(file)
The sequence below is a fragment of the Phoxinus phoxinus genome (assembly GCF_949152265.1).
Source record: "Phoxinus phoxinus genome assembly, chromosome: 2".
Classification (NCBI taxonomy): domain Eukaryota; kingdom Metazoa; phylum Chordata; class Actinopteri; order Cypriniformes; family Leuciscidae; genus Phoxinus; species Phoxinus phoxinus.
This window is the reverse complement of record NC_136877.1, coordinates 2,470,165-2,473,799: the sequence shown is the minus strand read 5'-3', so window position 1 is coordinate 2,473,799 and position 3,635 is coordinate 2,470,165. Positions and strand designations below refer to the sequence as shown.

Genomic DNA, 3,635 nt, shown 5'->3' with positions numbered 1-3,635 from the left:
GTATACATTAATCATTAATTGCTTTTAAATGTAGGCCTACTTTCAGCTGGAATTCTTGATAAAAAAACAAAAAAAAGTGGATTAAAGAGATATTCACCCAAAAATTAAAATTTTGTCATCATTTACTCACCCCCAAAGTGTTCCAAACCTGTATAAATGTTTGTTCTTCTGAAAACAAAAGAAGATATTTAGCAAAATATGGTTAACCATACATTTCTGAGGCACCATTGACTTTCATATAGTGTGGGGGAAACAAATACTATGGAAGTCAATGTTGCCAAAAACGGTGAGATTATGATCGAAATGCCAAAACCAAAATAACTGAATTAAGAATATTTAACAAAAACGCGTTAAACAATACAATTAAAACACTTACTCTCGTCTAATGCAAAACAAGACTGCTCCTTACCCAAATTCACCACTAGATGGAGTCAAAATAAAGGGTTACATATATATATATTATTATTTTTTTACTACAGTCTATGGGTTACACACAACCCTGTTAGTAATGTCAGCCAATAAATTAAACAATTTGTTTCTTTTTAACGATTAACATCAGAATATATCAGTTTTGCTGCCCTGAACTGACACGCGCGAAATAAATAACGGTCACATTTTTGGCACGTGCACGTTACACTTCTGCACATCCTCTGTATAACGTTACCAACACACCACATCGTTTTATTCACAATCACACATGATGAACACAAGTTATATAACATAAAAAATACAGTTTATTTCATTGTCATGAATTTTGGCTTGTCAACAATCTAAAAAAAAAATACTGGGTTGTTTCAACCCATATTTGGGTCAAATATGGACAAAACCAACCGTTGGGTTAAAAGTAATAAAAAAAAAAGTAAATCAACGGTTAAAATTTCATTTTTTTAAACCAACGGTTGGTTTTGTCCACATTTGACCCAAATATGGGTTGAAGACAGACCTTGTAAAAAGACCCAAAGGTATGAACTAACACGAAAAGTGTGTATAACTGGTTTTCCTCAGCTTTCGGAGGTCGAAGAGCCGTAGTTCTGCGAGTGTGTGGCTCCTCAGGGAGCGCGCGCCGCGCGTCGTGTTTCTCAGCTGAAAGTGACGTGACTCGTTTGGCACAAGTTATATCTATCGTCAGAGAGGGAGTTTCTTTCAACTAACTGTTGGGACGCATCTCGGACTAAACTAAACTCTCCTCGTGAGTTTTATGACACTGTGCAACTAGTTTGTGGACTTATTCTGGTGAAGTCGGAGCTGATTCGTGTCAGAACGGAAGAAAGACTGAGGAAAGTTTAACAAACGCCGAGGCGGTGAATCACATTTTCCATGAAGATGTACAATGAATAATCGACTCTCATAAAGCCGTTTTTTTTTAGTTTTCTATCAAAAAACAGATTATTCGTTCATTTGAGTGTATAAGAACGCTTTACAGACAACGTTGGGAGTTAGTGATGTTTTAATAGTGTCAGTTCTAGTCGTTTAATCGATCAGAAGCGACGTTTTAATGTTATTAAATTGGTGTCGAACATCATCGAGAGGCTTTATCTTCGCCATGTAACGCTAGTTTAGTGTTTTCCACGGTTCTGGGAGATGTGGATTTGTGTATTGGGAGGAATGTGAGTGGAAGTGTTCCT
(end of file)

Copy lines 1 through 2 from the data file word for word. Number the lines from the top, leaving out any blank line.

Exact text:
The sequence below is a fragment of the Phoxinus phoxinus genome (assembly GCF_949152265.1).
Source record: "Phoxinus phoxinus genome assembly, chromosome: 2".